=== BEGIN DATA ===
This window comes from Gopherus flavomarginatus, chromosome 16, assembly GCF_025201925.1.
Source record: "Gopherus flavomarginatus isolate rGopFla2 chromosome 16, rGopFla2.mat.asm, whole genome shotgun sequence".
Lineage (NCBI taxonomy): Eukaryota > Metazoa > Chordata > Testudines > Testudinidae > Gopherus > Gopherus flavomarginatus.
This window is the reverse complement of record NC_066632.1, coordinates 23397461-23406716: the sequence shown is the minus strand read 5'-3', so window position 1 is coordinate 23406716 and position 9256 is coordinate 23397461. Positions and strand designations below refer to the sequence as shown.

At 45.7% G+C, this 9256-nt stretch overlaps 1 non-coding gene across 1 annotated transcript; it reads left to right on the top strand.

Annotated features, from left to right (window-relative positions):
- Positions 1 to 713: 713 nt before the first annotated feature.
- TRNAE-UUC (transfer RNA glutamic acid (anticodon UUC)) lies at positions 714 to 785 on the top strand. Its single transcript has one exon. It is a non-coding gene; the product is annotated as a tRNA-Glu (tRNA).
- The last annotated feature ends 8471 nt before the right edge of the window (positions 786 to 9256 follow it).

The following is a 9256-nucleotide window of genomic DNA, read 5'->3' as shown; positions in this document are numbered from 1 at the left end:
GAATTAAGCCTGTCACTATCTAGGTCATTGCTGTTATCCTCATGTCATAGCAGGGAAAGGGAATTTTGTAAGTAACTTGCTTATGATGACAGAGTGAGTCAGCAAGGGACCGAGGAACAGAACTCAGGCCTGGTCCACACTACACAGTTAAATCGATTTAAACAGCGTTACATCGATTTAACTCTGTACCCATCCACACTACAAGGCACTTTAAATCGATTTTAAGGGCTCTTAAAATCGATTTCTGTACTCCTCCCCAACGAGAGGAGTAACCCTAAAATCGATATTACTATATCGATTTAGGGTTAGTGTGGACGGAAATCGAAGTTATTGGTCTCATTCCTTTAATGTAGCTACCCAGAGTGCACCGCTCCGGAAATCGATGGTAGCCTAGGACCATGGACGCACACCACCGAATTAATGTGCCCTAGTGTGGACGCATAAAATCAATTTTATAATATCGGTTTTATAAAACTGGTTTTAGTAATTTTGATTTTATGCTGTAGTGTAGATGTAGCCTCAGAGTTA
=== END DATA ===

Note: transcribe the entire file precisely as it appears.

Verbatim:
This window comes from Gopherus flavomarginatus, chromosome 16, assembly GCF_025201925.1.
Source record: "Gopherus flavomarginatus isolate rGopFla2 chromosome 16, rGopFla2.mat.asm, whole genome shotgun sequence".
Lineage (NCBI taxonomy): Eukaryota > Metazoa > Chordata > Testudines > Testudinidae > Gopherus > Gopherus flavomarginatus.
This window is the reverse complement of record NC_066632.1, coordinates 23397461-23406716: the sequence shown is the minus strand read 5'-3', so window position 1 is coordinate 23406716 and position 9256 is coordinate 23397461. Positions and strand designations below refer to the sequence as shown.

At 45.7% G+C, this 9256-nt stretch overlaps 1 non-coding gene across 1 annotated transcript; it reads left to right on the top strand.

Annotated features, from left to right (window-relative positions):
- Positions 1 to 713: 713 nt before the first annotated feature.
- TRNAE-UUC (transfer RNA glutamic acid (anticodon UUC)) lies at positions 714 to 785 on the top strand. Its single transcript has one exon. It is a non-coding gene; the product is annotated as a tRNA-Glu (tRNA).
- The last annotated feature ends 8471 nt before the right edge of the window (positions 786 to 9256 follow it).

The following is a 9256-nucleotide window of genomic DNA, read 5'->3' as shown; positions in this document are numbered from 1 at the left end:
GAATTAAGCCTGTCACTATCTAGGTCATTGCTGTTATCCTCATGTCATAGCAGGGAAAGGGAATTTTGTAAGTAACTTGCTTATGATGACAGAGTGAGTCAGCAAGGGACCGAGGAACAGAACTCAGGCCTGGTCCACACTACACAGTTAAATCGATTTAAACAGCGTTACATCGATTTAACTCTGTACCCATCCACACTACAAGGCACTTTAAATCGATTTTAAGGGCTCTTAAAATCGATTTCTGTACTCCTCCCCAACGAGAGGAGTAACCCTAAAATCGATATTACTATATCGATTTAGGGTTAGTGTGGACGGAAATCGAAGTTATTGGTCTCATTCCTTTAATGTAGCTACCCAGAGTGCACCGCTCCGGAAATCGATGGTAGCCTAGGACCATGGACGCACACCACCGAATTAATGTGCCCTAGTGTGGACGCATAAAATCAATTTTATAATATCGGTTTTATAAAACTGGTTTTAGTAATTTTGATTTTATGCTGTAGTGTAGATGTAGCCTCAGAGTTA